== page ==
I would like to suggest to the committee and to the minister an amendment which would come in as section 247a of the Code. Section 247 reads as follows:

Every one who has in his charge or under his control anything whatever, whether animate or inanimate, or who erects, makes or maintains anything whatever which in the absence of precaution or care, may endanger human life, is under a legal duty to take reasonable precautions against, and use reasonable care to avoid such danger, and is criminally responsible for the consequences of omitting, without lawful excuse, to perform such duty.

Under that section and some other analogous sections in the code, there is a recognition of the obligations on the part of the Dominion parliament to protect life against undue risk arising from the introduction of anything whatever which, in the absence of precaution and care, may cause injury or death. The proposed amendment reads as follows:

Section 247 of the Criminal Code is amended by adding thereto section 247a.

Every person w;ho transmits, or is a party to the transmission of electrical current of a higher voltage than 50,000, otherwise than upon a right-of-way not less than 60 feet wide, securely fenced on both sides, and under the exclusive control of such person, shall be guilty of a criminal offence, and in the case of a corporation shall be subject to a fine of not less than $10,000.

Provided, however, that this section shall not apply to crossings of railways, public highways, waterways and farms and other necessary crossings if reasonable precaution and care are used in making such crossings.

This amendment is intended to give some measure of protection against this increasing danger of people being killed or in jured on coming into contact with electric wires. On the 6th of May last, a man was killed near Beamsville as a result of coming into contact with a live wire on one of the transmission lines leading to Toronto, and a few days previously a boy was kill-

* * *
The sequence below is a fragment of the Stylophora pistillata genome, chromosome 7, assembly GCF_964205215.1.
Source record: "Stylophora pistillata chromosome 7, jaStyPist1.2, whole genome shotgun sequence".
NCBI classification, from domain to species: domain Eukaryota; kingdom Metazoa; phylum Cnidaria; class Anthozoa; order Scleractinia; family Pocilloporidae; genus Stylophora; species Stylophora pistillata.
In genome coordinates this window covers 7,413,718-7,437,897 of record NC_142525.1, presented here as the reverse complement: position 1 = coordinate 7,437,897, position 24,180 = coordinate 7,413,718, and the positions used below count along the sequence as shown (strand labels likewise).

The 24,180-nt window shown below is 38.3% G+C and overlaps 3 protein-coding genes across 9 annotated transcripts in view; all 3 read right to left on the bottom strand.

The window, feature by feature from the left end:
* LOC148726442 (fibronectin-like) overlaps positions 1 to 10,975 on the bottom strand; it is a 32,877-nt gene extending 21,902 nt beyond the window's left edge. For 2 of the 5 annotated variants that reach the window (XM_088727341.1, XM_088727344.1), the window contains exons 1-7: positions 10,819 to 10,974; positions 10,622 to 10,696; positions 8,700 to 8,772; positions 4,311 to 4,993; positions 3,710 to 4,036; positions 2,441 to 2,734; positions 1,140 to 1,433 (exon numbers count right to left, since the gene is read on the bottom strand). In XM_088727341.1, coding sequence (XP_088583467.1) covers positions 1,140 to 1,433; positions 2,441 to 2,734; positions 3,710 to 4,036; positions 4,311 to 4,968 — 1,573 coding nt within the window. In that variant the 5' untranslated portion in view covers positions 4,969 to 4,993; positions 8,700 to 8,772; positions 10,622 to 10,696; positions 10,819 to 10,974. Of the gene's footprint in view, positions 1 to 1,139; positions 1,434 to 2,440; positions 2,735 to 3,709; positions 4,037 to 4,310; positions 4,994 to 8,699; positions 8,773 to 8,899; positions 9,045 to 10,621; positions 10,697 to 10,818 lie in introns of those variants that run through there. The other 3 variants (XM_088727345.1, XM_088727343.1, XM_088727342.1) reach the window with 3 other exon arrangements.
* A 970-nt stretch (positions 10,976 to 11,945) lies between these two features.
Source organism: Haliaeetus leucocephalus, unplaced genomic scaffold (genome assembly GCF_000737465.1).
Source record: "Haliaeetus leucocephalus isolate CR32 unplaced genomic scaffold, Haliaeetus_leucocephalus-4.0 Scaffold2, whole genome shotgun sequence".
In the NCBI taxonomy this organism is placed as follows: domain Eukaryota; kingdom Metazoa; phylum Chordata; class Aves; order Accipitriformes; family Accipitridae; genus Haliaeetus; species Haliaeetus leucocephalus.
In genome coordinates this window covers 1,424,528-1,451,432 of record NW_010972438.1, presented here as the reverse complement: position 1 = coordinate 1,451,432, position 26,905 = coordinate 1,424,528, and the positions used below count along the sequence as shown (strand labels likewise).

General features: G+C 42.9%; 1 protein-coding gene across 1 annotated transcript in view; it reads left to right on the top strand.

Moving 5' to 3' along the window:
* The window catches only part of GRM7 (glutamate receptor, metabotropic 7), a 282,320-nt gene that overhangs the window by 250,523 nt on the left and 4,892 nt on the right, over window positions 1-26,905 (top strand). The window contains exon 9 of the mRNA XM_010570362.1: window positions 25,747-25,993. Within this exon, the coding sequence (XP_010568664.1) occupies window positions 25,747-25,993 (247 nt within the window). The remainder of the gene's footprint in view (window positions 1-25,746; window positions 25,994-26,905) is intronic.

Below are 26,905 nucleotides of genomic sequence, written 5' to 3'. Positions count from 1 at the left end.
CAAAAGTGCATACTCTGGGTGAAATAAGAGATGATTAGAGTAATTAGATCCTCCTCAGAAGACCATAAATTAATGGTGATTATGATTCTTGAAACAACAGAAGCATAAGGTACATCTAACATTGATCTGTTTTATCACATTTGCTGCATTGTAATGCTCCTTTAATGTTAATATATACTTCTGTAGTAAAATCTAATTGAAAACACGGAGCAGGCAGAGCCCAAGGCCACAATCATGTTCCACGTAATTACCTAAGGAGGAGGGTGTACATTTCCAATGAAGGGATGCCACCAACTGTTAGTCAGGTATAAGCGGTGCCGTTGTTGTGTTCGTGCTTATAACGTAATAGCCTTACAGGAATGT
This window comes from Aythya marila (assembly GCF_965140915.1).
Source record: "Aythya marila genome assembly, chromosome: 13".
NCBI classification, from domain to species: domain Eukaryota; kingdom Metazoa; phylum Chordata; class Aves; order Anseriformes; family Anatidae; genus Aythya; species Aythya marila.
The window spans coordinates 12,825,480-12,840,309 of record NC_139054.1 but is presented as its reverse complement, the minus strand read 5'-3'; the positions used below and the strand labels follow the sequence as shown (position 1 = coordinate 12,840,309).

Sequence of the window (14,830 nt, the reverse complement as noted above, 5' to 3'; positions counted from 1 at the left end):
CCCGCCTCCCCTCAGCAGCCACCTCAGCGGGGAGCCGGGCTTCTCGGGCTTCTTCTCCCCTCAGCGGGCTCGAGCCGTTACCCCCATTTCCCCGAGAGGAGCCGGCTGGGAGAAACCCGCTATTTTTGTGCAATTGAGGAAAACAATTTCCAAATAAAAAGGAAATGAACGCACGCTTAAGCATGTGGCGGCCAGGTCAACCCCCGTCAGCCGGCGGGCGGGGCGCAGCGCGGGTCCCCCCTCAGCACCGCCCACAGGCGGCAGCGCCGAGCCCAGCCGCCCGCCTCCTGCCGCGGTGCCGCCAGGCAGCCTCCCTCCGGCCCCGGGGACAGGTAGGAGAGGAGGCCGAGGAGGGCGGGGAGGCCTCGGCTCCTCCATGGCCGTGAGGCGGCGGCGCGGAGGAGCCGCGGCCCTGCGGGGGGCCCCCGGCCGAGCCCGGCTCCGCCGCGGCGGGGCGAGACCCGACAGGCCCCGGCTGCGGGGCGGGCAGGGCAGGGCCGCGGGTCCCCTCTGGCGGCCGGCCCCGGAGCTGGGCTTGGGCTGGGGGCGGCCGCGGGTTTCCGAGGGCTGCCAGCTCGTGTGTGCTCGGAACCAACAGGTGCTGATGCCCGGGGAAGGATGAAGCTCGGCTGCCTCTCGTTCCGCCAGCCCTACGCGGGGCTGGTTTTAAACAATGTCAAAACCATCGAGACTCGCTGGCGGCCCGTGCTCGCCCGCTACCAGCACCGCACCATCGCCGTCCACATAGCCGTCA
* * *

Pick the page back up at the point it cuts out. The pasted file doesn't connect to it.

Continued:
ed in Niagara through touching the live wire of a temporary transmission line running across the poles of a company whose works had been disarranged by the ice jam on the Niagara river, and we hear of other accidents from day to day. According to the best electrical experts, no proper device has yet been secured to guard against this great and growing evil. It is a danger which is especially serious during thunder storms, because the lightning is attracted by the strong current along the wires. The only practical safeguard suggested is that where high voltage is used it shall only be transmitted- over a private way properly fenced. Then the only element of risk is the imprudence of people who attempt to get upon such a way. It has been suggested to me that some such amendment as I have proposed would be a very proper one in the public interest.

I may say that the hon. member foT Welland (Mr. German) had intended to introduce this amendment, and I am doing so rather at his suggestion. I would ask the Minister of Justice and the committee to think it over. It seems to me to be one essential in the public interest.

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May 13, 1909


Representations have been made by the Traffic Association with regard to the Detroit river.

Topic:   SUPPLY.